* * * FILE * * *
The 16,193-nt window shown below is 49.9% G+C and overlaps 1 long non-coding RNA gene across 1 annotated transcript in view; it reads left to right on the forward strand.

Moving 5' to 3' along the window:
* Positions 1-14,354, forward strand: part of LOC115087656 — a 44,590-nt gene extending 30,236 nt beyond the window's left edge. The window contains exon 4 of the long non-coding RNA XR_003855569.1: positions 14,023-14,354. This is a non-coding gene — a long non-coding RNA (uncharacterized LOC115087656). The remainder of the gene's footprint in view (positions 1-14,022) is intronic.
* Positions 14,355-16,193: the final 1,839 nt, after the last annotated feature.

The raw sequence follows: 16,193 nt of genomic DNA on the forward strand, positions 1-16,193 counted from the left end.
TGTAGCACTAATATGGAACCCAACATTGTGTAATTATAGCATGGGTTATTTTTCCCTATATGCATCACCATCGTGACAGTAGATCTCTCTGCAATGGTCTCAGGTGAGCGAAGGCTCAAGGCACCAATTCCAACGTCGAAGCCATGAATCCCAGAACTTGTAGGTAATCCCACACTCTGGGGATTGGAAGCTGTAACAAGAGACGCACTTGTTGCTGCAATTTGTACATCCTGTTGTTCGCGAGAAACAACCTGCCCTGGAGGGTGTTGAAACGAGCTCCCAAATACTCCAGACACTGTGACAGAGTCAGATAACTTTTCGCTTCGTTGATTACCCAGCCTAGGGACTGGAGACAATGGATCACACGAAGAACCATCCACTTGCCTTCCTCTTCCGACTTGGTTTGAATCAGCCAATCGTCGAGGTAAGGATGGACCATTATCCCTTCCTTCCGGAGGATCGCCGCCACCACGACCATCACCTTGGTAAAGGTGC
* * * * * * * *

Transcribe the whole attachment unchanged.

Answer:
The 16,193-nt window shown below is 49.9% G+C and overlaps 1 long non-coding RNA gene across 1 annotated transcript in view; it reads left to right on the forward strand.

Moving 5' to 3' along the window:
* Positions 1-14,354, forward strand: part of LOC115087656 — a 44,590-nt gene extending 30,236 nt beyond the window's left edge. The window contains exon 4 of the long non-coding RNA XR_003855569.1: positions 14,023-14,354. This is a non-coding gene — a long non-coding RNA (uncharacterized LOC115087656). The remainder of the gene's footprint in view (positions 1-14,022) is intronic.
* Positions 14,355-16,193: the final 1,839 nt, after the last annotated feature.

The raw sequence follows: 16,193 nt of genomic DNA on the forward strand, positions 1-16,193 counted from the left end.
TGTAGCACTAATATGGAACCCAACATTGTGTAATTATAGCATGGGTTATTTTTCCCTATATGCATCACCATCGTGACAGTAGATCTCTCTGCAATGGTCTCAGGTGAGCGAAGGCTCAAGGCACCAATTCCAACGTCGAAGCCATGAATCCCAGAACTTGTAGGTAATCCCACACTCTGGGGATTGGAAGCTGTAACAAGAGACGCACTTGTTGCTGCAATTTGTACATCCTGTTGTTCGCGAGAAACAACCTGCCCTGGAGGGTGTTGAAACGAGCTCCCAAATACTCCAGACACTGTGACAGAGTCAGATAACTTTTCGCTTCGTTGATTACCCAGCCTAGGGACTGGAGACAATGGATCACACGAAGAACCATCCACTTGCCTTCCTCTTCCGACTTGGTTTGAATCAGCCAATCGTCGAGGTAAGGATGGACCATTATCCCTTCCTTCCGGAGGATCGCCGCCACCACGACCATCACCTTGGTAAAGGTGC